Entrepreneurs: College Freshmen Create Ebola Detection Strips
WHEN THE EBOLA SCARE HIT the United States in 2014, Emory University (GA) biology professor Rachelle Spell issued a challenge to students: anyone who could develop a more effective way of dealing with Ebola would earn extra credit.
Two freshmen, Brian Goldstone and Rostam Zafari, accepted the challenge and went to work on their idea. “We attend one of the few universities that treats Ebola in the United States and live a short walk from the [Centers for Disease Control and Prevention],” says Zafari. “We have access to the materials, the experts and the literature of Emory’s excellent medical research facilities. Since we found ourselves at the crossroads of the right time and the right place, we felt obligated to take action.”
Rapid Ebola Detection Strips (REDS), in theory, would detect the virus from a blood sample in just one hour based on a color change on the portable strip. Currently, it takes around five days to determine if a patient has Ebola, making it hard to contain the virus. And considering that an infected person can carry Ebola for up to three weeks before showing symptoms, testing sooner could mean saving countless lives.
Between September 12, 2014 and October 12, 2014, the students raised more than $14,000 on the crowdfunding platform Indiegogo for their project with the help of Emory MBA candidate Raj Ramakrishnan, who gives the students fundraising and business advice. They’ve also had the assistance of Emory biology professor Justine Liepkalns to help them design a prototype.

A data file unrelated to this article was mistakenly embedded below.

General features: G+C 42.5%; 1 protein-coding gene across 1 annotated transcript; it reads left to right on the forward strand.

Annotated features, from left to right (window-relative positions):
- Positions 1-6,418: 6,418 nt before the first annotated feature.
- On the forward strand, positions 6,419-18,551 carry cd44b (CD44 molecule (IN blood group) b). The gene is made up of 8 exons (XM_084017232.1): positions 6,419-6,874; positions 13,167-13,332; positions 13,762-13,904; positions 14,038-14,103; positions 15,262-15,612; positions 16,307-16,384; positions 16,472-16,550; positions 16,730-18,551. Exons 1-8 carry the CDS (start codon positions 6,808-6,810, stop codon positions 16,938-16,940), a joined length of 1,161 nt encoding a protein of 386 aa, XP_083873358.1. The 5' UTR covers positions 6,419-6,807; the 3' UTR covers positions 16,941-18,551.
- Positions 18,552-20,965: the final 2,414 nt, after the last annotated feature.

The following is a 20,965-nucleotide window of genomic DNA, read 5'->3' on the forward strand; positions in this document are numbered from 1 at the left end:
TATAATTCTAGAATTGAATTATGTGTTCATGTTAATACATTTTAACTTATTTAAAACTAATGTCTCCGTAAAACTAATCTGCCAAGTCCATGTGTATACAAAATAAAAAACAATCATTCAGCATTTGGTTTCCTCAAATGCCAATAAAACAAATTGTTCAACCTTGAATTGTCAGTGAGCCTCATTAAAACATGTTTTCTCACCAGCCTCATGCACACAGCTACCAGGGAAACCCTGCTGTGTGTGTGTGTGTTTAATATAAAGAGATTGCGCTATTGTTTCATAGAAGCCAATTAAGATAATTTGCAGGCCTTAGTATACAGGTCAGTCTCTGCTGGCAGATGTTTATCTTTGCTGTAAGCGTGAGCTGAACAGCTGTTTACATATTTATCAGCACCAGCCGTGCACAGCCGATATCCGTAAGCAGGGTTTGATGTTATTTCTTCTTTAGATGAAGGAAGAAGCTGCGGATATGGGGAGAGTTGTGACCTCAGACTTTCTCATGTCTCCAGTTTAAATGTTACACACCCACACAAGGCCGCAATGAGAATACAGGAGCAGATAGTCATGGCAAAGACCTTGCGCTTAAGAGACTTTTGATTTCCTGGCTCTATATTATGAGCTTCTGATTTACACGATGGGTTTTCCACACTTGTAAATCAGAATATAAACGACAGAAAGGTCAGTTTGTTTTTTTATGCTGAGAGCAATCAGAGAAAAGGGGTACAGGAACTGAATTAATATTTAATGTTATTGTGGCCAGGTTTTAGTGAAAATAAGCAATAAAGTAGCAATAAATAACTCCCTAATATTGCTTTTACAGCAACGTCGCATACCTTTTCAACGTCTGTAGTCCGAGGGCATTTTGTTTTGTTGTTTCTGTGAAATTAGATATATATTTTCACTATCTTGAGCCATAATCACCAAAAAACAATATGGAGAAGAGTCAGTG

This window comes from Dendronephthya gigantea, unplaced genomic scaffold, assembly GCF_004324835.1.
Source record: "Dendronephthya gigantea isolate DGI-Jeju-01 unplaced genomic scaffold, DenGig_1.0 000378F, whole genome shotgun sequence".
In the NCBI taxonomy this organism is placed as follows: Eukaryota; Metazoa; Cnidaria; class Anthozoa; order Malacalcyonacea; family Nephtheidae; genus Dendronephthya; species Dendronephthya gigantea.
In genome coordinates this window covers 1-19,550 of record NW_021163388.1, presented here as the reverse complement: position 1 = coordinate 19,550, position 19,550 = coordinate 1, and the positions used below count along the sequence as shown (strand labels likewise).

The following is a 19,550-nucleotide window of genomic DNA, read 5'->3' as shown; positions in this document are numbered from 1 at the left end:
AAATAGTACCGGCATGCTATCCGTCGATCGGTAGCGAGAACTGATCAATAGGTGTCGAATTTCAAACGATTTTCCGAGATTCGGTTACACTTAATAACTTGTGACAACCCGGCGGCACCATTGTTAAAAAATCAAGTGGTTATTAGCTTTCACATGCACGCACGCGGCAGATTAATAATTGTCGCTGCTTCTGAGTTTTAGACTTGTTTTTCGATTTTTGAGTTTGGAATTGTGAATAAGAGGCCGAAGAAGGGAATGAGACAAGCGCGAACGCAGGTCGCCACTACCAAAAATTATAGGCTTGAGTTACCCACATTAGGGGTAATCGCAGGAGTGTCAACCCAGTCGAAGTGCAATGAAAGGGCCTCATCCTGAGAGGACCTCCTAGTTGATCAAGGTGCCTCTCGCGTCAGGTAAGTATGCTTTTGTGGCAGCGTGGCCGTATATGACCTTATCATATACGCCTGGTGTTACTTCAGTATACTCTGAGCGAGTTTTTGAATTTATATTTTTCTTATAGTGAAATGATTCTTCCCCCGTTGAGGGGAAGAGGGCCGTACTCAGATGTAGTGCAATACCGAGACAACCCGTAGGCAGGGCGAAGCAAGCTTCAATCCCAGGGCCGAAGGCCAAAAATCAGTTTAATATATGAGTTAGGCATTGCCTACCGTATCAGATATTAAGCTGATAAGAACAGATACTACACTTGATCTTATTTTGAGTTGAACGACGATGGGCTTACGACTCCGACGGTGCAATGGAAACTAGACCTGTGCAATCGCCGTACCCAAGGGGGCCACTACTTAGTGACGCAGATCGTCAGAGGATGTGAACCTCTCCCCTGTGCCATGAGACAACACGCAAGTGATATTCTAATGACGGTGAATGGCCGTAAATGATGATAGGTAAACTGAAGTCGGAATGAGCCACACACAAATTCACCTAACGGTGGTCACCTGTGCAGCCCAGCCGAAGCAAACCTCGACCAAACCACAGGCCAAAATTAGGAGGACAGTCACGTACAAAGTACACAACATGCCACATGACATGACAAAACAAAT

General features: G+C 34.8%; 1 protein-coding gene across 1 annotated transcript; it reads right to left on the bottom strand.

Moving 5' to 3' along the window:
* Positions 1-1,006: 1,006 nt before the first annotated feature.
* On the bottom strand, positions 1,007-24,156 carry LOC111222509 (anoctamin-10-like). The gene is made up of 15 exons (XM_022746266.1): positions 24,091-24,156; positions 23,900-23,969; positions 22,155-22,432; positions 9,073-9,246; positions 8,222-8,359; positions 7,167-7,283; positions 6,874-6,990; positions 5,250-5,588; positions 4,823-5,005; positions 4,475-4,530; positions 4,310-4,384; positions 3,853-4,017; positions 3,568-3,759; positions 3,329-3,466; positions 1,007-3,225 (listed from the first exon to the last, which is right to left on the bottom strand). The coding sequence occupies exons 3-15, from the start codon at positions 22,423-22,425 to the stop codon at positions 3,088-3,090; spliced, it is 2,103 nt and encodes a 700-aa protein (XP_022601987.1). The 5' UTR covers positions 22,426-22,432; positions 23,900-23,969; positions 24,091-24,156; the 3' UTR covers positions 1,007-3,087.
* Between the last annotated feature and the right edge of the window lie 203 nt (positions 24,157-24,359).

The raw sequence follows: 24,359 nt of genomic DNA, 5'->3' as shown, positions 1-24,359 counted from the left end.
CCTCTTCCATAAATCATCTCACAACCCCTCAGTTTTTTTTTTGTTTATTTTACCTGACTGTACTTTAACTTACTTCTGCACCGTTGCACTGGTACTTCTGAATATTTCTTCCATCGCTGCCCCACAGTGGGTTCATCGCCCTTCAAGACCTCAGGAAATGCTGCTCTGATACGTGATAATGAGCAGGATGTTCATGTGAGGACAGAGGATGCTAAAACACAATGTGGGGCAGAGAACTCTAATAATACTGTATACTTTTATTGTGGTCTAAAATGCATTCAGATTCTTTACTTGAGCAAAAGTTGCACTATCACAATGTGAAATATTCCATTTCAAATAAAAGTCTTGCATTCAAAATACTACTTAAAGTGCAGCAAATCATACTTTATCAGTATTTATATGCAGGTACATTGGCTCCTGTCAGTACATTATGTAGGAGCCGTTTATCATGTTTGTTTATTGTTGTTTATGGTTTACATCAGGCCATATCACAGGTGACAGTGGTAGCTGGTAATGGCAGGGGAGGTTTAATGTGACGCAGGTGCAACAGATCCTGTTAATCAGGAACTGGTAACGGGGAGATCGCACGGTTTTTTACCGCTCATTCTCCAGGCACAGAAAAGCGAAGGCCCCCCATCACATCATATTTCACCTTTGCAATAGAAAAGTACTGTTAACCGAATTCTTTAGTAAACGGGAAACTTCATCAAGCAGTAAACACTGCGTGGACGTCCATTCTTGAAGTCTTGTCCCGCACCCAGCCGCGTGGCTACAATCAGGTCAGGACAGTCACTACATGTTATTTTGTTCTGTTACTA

Because heat and humidity can affect the accuracy of test strips, Zafari and Goldstone are also trying to address the issue of lack of refrigeration in hotter climates like Africa.
To work on the prototype and test REDS, the students are first working with an inactive part of the virus, which isn’t infectious. Testing is done in a glass-enclosed area that creates an “Ebola-inducing climate.”
While effectiveness is the primary concern, there are other advantages to consider if REDS are successful: cost, portability and ease of use.
If the strips are user-friendly, inexpensive and portable, they can be handed out to people in remote villages who are afraid to go to hospitals or at airports where passengers are arriving from countries with a known Ebola risk.
Goldstone and Zafari have indicated that they won’t rush the process though, as they want REDS to be safe and effective. Although many in the global health industry are eager to see REDS head to production, it’s a matter of “hurry up and wait” to ensure the prototype is perfected.
“The students continue to work on the project,” says Emory Senior Communications Officer Beverly Clark, “and are working toward testing a prototype soon.” No doubt the medical community is keeping their fingers crossed.